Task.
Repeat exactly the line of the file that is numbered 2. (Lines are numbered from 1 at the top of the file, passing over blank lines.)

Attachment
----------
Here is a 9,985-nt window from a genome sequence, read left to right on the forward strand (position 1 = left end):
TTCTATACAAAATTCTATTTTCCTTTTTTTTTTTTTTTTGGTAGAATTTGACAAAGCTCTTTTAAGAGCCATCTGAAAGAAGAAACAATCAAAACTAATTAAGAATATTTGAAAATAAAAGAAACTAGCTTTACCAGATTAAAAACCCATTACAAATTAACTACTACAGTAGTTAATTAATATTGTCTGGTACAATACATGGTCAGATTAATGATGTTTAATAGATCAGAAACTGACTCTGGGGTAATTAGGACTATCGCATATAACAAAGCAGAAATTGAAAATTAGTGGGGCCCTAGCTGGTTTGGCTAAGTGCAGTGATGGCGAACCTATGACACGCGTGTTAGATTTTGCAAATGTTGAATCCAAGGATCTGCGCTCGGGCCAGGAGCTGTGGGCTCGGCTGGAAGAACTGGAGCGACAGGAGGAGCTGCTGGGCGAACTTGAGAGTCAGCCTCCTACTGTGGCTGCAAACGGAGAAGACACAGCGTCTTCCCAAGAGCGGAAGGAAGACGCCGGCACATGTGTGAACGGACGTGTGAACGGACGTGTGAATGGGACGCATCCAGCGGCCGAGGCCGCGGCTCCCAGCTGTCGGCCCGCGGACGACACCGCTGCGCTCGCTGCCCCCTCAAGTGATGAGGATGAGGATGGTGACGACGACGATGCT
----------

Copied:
TTCTATACAAAATTCTATTTTCCTTTTTTTTTTTTTTTTGGTAGAATTTGACAAAGCTCTTTTAAGAGCCATCTGAAAGAAGAAACAATCAAAACTAATTAAGAATATTTGAAAATAAAAGAAACTAGCTTTACCAGATTAAAAACCCATTACAAATTAACTACTACAGTAGTTAATTAATATTGTCTGGTACAATACATGGTCAGATTAATGATGTTTAATAGATCAGAAACTGACTCTGGGGTAATTAGGACTATCGCATATAACAAAGCAGAAATTGAAAATTAGTGGGGCCCTAGCTGGTTTGGCTAAGTGCAGTGATGGCGAACCTATGACACGCGTGTTAGATTTTGCAAATGTTGAATCCAAGGATCTGCGCTCGGGCCAGGAGCTGTGGGCTCGGCTGGAAGAACTGGAGCGACAGGAGGAGCTGCTGGGCGAACTTGAGAGTCAGCCTCCTACTGTGGCTGCAAACGGAGAAGACACAGCGTCTTCCCAAGAGCGGAAGGAAGACGCCGGCACATGTGTGAACGGACGTGTGAACGGACGTGTGAATGGGACGCATCCAGCGGCCGAGGCCGCGGCTCCCAGCTGTCGGCCCGCGGACGACACCGCTGCGCTCGCTGCCCCCTCAAGTGATGAGGATGAGGATGGTGACGACGACGATGCT